- By David BoscoDavid Bosco is an associate professor at Indiana University's School of Global and International Studies. He is the author of books on the U.N. Security Council and the International Criminal Court, and is at work on a new book about governance of the oceans.
U.S. Secretary of State Hillary Clinton and European Union foreign affairs chief Catherine Ashton just wrapped up an unusual joint trip to Bosnia. At peace for more than 15 years, Bosnia remains politically dysfunctional in many respects. Many of Bosnia’s Serbs remain unconvinced that their interests will be protected in a state in which Muslims are the largest ethnic group. Some of Bosnia’s Croats are also skeptical. Bosnia’s Muslims–who suffered most in the 1992-1995 war–still harbor resentment against communities that, in their view, supported the ethnic cleansing of the country during the conflict.
In their effort to galvanize the unification process, Clinton and Ashton made potential membership in the European Union and NATO a key talking point. With both organizations, Bosnia has been in a kind of membership limbo. The EU designates Bosnia as a "potential candidate" for membership. Similarly, Bosnia is part of NATO’s "Membership Action Plan." But neither organization appears likely to offer full membership until existing members are convinced that Bosnia’s main ethnic and political groups all buy into the vision of a unified state.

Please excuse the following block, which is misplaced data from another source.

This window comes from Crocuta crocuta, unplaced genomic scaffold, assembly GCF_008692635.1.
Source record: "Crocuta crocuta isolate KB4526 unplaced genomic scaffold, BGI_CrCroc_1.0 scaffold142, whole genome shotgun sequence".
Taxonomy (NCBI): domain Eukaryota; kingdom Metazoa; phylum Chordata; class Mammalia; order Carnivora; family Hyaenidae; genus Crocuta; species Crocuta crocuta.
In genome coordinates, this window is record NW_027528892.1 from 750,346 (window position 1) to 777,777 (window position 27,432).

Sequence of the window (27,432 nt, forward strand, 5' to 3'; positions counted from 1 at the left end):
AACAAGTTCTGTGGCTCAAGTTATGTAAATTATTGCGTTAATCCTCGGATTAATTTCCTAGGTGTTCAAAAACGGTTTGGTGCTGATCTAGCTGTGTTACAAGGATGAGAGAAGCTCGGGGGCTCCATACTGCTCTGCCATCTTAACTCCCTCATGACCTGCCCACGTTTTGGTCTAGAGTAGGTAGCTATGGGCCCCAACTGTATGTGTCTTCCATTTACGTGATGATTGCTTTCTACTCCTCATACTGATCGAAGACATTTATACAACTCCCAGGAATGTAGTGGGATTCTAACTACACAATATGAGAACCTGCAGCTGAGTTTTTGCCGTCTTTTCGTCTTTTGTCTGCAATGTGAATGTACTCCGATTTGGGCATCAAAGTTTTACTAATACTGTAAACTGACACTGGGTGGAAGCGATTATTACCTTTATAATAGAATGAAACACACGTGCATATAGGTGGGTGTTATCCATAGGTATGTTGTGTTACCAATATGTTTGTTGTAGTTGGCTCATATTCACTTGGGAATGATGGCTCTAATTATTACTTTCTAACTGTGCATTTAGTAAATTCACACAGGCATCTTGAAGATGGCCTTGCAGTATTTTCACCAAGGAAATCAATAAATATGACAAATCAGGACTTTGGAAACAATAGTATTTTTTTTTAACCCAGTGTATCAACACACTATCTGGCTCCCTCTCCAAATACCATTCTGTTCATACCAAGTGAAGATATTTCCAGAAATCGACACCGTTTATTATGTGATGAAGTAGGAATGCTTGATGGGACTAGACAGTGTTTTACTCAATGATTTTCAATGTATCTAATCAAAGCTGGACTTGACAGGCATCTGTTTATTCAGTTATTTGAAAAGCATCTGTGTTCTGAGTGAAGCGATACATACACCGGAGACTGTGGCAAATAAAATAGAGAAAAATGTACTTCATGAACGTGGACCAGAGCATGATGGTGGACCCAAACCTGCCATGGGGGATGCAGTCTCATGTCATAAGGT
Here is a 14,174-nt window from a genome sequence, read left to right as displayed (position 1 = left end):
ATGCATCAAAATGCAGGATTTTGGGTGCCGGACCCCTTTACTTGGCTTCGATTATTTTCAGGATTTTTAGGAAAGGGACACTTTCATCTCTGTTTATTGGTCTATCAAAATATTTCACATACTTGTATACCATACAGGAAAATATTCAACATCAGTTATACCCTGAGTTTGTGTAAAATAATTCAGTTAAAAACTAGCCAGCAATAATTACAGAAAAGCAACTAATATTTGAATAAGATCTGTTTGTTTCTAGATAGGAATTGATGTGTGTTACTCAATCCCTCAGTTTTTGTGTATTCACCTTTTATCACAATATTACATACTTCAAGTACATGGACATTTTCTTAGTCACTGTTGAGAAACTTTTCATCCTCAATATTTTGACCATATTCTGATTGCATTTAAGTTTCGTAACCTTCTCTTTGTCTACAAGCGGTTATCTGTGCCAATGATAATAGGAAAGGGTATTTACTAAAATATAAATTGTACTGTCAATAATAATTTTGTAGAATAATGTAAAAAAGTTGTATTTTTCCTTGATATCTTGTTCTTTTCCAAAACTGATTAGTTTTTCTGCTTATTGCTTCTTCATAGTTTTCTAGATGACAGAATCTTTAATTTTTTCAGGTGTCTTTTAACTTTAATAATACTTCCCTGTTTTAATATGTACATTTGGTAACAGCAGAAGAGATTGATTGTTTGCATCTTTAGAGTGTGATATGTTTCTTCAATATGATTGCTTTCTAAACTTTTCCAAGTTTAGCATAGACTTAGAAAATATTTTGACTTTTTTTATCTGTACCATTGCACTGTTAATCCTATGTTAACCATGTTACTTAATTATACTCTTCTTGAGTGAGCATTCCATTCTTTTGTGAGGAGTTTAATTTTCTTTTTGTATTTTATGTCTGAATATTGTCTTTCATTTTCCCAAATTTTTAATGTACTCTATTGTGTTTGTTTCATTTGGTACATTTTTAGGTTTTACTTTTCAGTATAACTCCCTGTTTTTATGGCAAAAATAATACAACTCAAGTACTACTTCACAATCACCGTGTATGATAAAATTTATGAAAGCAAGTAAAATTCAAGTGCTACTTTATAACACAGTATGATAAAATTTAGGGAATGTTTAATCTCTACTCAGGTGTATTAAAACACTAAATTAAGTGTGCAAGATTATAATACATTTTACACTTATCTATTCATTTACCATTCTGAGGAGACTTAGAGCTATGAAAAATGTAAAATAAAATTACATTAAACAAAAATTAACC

In Sarajevo, Clinton and Ashton laid it on pretty thick. Ashton warned that Bosnia was in danger of falling behind the rest of the region. "This country risks being left behind by other countries in the region who are making strong progress toward the European Union." Clinton put an even finer point on that argument, contrasting Serbia’s recent progress with Bosnia’s stagnation: “We leave here and go to Belgrade,” she said. “Belgrade is on the path for Serbia to become a member of the E.U…"
Overall, this tactic of using EU and NATO membership as levers to promote domestic reform has been very successful in eastern and central Europe. The lure of membership has promoted a mostly virtuous race to meet their respective standards. But Bosnia may be the strategy’s toughest challenge yet. The West is asking many Bosnians not just to reform, rework, and modernize their laws and institutions, but to change how they conceive of themselves.
What’s more, Western leaders are making that request at a time when some of the shine has come off both organizations: The EU is still limping through the Eurozone crisis, and NATO is on its way to a demoralizing retreat from Afghanistan. Those troubling new dynamics beg the question of whether the once dynamic multilateral duo has got what it takes to solve Bosnia.